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John Paul’s town becoming Polish pilgrimage site

May 23, 2006

By Tom Heneghan

WADOWICE, Poland (Reuters) – Tucked away in the rolling
hills of southern Poland, this sleepy provincial town is slowly
becoming a pilgrimage destination for Roman Catholics devoted
to its most famous son, the late Pope John Paul.

The tourist numbers are still modest, but it’s not for lack
of trying. Wadowice, about 50 km (30 miles) southwest of
Krakow, is dotted with signs welcoming visitors “to the town of
Pope John Paul II” and posters showing the late pontiff.

A bust of the pope gazes over John Paul II Square in the
middle of town. Only footsteps away, marble plaques mark his
birthplace, boyhood church and primary school. A souvenir shop
offers John Paul books, candles, pictures and prayer cards.

The total of about 500,000 visitors last year was far
behind the four million at Poland’s most popular pilgrimage
site, the shrine with the Black Madonna icon at Czestochowa,
but it has roughly doubled since John Paul died 13 months ago.

Residents of this town of 20,000 hope for a further boost
after Pope Benedict, the German-born aide who succeeded John
Paul, stops here on Saturday during a four-day tour of Poland.

“There was a surge of visitors to Wadowice after John Paul
died,” said Magdalena Dziura, whose souvenir shop on the main
square is housed in the same building as the modest two-room
apartment where the late pope lived from 1920 to 1938.

“There are lots more Italians and Americans than before,
more Germans too. Benedict’s visit will bring in even more.”

Wadowice is so small that pilgrims usually just make a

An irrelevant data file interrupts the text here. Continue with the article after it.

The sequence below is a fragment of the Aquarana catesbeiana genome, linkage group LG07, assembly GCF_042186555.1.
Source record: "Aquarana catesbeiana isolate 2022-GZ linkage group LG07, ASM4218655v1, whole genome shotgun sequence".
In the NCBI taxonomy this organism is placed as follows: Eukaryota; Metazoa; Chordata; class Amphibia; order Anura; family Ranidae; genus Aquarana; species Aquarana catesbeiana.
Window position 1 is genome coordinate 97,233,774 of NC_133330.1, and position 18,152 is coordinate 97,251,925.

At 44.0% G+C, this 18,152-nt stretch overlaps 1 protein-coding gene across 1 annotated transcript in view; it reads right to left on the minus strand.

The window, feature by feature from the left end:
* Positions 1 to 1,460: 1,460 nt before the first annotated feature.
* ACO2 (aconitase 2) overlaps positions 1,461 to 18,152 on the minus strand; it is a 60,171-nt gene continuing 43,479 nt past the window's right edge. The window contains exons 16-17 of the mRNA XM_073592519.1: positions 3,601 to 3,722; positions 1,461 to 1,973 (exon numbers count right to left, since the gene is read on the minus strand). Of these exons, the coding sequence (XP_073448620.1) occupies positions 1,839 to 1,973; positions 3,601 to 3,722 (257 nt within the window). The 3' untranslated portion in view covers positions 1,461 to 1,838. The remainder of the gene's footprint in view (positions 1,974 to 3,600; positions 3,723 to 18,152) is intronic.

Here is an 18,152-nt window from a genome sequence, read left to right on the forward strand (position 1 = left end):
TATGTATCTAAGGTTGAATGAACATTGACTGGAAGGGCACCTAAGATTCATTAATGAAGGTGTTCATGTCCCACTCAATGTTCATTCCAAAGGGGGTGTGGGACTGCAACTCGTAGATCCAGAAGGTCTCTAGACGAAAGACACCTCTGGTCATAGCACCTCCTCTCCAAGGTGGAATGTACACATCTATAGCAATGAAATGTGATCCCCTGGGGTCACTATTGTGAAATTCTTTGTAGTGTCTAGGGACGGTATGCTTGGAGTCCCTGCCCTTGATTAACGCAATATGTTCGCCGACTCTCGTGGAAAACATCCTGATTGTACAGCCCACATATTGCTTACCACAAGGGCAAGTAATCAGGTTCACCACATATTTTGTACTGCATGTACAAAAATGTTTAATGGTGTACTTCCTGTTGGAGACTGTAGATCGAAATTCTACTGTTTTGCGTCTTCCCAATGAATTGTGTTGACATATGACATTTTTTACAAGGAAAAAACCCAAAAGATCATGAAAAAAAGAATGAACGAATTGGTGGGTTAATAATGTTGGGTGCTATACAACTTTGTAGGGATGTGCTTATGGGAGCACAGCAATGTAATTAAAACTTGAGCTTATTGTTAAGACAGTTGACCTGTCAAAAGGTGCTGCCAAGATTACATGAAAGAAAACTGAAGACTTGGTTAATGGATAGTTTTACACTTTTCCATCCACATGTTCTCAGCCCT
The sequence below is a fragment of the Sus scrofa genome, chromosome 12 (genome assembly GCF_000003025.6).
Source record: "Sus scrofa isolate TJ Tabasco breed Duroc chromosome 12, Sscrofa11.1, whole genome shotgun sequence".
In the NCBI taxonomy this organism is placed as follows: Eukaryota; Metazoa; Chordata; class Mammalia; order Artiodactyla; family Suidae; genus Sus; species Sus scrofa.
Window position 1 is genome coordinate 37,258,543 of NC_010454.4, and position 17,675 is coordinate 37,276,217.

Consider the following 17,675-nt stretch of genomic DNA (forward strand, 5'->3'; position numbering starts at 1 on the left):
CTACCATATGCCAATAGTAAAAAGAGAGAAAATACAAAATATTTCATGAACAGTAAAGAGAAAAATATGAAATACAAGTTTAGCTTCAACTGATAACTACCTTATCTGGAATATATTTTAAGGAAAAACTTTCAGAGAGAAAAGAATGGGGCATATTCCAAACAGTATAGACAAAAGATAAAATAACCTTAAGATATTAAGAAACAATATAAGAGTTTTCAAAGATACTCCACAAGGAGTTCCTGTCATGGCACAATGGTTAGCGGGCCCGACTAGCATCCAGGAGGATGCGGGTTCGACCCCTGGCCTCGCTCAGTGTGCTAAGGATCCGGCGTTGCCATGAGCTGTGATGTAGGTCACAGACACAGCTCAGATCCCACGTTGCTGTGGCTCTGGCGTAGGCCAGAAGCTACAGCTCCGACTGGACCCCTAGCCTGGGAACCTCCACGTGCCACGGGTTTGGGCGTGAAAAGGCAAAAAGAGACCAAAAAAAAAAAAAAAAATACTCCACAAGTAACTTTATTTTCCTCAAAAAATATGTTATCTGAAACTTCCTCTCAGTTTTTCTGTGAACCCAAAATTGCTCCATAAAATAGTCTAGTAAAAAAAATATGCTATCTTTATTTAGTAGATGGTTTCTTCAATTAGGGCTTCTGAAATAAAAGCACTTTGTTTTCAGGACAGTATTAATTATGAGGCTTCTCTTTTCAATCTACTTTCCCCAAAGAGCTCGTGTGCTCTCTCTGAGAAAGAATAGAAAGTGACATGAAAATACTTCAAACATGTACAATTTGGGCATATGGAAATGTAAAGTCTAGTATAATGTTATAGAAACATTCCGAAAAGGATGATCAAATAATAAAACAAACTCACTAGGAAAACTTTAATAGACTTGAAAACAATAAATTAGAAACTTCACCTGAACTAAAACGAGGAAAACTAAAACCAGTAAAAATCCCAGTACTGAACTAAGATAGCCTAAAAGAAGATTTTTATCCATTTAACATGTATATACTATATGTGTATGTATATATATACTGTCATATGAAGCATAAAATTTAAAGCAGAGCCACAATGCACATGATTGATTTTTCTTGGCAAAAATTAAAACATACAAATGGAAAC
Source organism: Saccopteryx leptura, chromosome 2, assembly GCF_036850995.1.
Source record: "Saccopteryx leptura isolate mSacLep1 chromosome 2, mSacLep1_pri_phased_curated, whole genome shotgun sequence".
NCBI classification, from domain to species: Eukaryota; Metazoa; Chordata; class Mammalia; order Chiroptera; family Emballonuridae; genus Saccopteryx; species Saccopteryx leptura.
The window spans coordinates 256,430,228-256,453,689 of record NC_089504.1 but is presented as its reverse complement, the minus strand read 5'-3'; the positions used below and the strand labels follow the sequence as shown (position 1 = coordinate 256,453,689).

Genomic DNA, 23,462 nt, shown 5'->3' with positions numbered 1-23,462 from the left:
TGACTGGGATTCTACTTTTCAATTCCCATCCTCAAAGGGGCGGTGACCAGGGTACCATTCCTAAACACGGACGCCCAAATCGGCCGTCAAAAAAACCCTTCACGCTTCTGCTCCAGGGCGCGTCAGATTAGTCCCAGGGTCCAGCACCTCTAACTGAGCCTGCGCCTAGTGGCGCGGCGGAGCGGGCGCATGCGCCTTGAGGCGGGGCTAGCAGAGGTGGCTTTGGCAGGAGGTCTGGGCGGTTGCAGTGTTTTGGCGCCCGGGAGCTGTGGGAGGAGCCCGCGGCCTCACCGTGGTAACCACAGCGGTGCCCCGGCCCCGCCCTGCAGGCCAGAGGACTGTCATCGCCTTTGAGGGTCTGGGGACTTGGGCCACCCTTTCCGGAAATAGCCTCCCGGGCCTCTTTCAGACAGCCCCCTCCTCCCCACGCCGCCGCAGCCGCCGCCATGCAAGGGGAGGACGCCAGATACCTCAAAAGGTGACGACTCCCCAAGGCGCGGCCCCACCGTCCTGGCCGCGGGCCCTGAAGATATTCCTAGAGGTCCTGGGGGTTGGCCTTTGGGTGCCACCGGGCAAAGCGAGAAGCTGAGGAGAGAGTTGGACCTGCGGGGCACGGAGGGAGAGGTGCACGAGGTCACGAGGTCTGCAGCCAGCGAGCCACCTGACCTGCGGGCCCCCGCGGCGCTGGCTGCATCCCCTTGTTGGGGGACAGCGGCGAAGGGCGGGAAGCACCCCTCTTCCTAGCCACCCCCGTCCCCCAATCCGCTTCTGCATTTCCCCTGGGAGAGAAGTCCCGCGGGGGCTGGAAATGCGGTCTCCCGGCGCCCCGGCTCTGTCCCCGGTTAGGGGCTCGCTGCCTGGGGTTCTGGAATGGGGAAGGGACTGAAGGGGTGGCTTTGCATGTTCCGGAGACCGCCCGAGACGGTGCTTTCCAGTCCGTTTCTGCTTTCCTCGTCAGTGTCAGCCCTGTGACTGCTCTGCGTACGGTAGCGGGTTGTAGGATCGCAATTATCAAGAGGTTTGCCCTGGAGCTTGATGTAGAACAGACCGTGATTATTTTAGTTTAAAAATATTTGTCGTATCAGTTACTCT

short trip from Krakow or stop on the way to the former death
camp Auschwitz.

The town has been spruced up for Benedict’s visit, with new
paving on the main roads and a fresh coat of pale gray paint
and white trim for the baroque minor basilica on the main
square.

Either time or money ran out, because the sides of the
church are still a dingy gray.

OUT OF THE BACKWATER

“People are very happy that Benedict is coming,” said Jozef
Hyrciel, a tour guide at the town museum. “They say he’s our
pope. His nationality makes no difference.”

At another time, Benedict’s German nationality might have
made a big difference in Wadowice, which was ruled by Austria
from the late 18th century until 1918, occupied by Nazi Germany
during World War Two and then led by communists until 1989.

John Paul Square was named after Adolf Hitler during the
war and was called Red Army Square for decades afterwards.

Now Poland is a democracy and Wadowice’s main square boasts
a Chinese restaurant, a pizzeria and a mobile phone shop.
Posters on shop fronts show Benedict and the basilica, watched
over by a smiling John Paul in the clouds above.

“They say about 30,000 people are expected to come to see
Pope Benedict — about as many as came to see John Paul,” said
a young woman who gave her name only as Aneta.

“There was no tourism here before John Paul’s pontificate,”
Dziura said in her souvenir shop. “We were just another town
along the road to Krakow. The pope changed everything. Now we
have contact with towns in other countries.”


Source: reuters



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